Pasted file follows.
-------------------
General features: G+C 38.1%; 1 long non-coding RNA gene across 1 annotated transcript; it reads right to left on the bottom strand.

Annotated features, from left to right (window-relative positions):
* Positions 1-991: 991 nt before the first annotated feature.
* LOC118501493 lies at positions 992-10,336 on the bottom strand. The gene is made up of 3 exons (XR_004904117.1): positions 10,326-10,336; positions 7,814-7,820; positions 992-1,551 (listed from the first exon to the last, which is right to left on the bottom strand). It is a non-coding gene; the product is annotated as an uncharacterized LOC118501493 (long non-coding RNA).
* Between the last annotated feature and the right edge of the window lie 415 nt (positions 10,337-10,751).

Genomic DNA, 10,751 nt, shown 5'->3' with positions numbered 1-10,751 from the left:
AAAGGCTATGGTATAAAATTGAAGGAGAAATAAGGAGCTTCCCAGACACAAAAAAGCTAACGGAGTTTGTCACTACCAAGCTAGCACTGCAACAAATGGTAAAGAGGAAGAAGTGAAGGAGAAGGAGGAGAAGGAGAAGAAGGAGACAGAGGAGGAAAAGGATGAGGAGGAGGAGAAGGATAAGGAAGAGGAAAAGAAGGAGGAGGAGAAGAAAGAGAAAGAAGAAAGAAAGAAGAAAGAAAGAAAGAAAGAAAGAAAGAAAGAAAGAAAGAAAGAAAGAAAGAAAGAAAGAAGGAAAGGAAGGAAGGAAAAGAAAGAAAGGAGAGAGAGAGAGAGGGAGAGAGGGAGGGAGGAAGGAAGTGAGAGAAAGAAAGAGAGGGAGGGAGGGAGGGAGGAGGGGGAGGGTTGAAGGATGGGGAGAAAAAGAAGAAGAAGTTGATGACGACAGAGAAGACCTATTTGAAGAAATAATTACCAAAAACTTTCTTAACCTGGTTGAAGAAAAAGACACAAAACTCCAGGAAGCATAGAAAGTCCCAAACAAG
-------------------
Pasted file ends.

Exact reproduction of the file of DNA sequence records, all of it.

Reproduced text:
General features: G+C 38.1%; 1 long non-coding RNA gene across 1 annotated transcript; it reads right to left on the bottom strand.

Annotated features, from left to right (window-relative positions):
* Positions 1-991: 991 nt before the first annotated feature.
* LOC118501493 lies at positions 992-10,336 on the bottom strand. The gene is made up of 3 exons (XR_004904117.1): positions 10,326-10,336; positions 7,814-7,820; positions 992-1,551 (listed from the first exon to the last, which is right to left on the bottom strand). It is a non-coding gene; the product is annotated as an uncharacterized LOC118501493 (long non-coding RNA).
* Between the last annotated feature and the right edge of the window lie 415 nt (positions 10,337-10,751).

Genomic DNA, 10,751 nt, shown 5'->3' with positions numbered 1-10,751 from the left:
AAAGGCTATGGTATAAAATTGAAGGAGAAATAAGGAGCTTCCCAGACACAAAAAAGCTAACGGAGTTTGTCACTACCAAGCTAGCACTGCAACAAATGGTAAAGAGGAAGAAGTGAAGGAGAAGGAGGAGAAGGAGAAGAAGGAGACAGAGGAGGAAAAGGATGAGGAGGAGGAGAAGGATAAGGAAGAGGAAAAGAAGGAGGAGGAGAAGAAAGAGAAAGAAGAAAGAAAGAAGAAAGAAAGAAAGAAAGAAAGAAAGAAAGAAAGAAAGAAAGAAAGAAAGAAAGAAAGAAGGAAAGGAAGGAAGGAAAAGAAAGAAAGGAGAGAGAGAGAGAGGGAGAGAGGGAGGGAGGAAGGAAGTGAGAGAAAGAAAGAGAGGGAGGGAGGGAGGGAGGAGGGGGAGGGTTGAAGGATGGGGAGAAAAAGAAGAAGAAGTTGATGACGACAGAGAAGACCTATTTGAAGAAATAATTACCAAAAACTTTCTTAACCTGGTTGAAGAAAAAGACACAAAACTCCAGGAAGCATAGAAAGTCCCAAACAAG